- Dr. Frans Pretorius BVSc
Mammary Gland Tumors in Dogs
Did you know that your dog can get mammary gland tumors (same as breast cancer)?
And that 50% of them are malignant, meaning that they are aggressive tumors that can spread easily to other organs such as the lungs, nervous system (brain) and other systems or organs. And 50% of the dogs that have these malignant mammary tumors also have more than one of these tumors.
It’s mostly female dogs that get these tumors and extremely rare in male dogs.
These tumors are influenced by hormones and the risk of your dog getting these might be vastly reduced if she’s spayed before her first heat (or estrus cycle). *see prevention
All breeds are affected evenly and we mostly see these tumors in dogs about 10 years of age.
WHAT TO LOOK OUT FOR
Usually slow-growing single or multiple masses or lumps in the mammary gland. You should feel for any lumps when you give your dog belly rubs. Consult your vet if you are not sure and definitely don’t wait too long to have any lumps looked at. The longer you wait the bigger the chance these tumors have to spread to other organs and the bigger the surgical procedure becomes, longer surgery time, more tissue that needs to be removed.
It’s never okay to just observe a mammary lump or leave in place
Your vet might take needle aspirates of lumps but these results can sometimes be misleading and look like infection or inflammation.
The best way to get a definitive diagnosis is to do an excision biopsy - This is where the whole mass is removed with wide margins and sent to a lab for histopathology. The lab will then confirm diagnosis.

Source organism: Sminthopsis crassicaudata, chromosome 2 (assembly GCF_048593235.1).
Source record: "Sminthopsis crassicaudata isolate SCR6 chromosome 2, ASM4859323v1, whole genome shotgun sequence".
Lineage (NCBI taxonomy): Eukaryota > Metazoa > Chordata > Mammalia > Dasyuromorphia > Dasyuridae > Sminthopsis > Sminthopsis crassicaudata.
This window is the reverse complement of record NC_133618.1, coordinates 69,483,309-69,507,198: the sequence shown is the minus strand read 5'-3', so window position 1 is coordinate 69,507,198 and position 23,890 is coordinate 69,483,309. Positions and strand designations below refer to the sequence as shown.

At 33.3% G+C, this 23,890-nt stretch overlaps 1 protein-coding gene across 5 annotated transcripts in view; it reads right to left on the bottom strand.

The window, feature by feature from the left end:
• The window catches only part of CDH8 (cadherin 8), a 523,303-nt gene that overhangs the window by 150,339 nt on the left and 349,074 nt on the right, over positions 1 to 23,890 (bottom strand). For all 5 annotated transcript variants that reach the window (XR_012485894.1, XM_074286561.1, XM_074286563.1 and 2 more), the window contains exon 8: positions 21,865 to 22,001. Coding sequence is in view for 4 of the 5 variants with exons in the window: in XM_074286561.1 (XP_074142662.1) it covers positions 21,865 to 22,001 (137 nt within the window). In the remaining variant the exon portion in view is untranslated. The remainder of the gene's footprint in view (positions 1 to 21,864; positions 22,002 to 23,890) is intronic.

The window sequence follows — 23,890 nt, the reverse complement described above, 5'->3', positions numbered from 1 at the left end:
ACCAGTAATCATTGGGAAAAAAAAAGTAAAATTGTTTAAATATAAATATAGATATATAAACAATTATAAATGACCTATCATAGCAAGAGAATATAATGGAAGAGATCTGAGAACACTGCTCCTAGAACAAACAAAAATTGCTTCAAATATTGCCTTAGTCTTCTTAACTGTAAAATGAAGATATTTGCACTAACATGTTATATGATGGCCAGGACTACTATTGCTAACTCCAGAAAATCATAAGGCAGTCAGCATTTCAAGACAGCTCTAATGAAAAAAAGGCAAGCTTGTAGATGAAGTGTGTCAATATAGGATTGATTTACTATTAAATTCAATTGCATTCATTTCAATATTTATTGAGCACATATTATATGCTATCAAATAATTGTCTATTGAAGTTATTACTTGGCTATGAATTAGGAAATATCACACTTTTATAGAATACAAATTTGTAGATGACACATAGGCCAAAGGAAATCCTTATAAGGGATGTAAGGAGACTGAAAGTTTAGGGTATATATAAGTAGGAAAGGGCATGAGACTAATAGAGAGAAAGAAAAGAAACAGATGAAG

Your vet might also want to take survey x-rays of the chest and abdomen to check if the cancer has spread to these areas.
Surgery is the primary mode of treatment and delivers the best results. The sooner the better. Sometimes follow-up chest x-rays are done every three months with very aggressive tumors.
If you have your small or medium size bitch sterilized before the first heat the risk is 0.5% when compared to intact females.
If you have her sterilized before the second heat the risk is 8% when compared to intact females.
If you spay her after her second heat the risk is 26% when compared to intact females.
If she’s spayed after 2.5 years of age there is no sparing effect on the risk.
Large and Giant breed dogs are sterilized after their first heat to prevent urinary incontinence later on in life.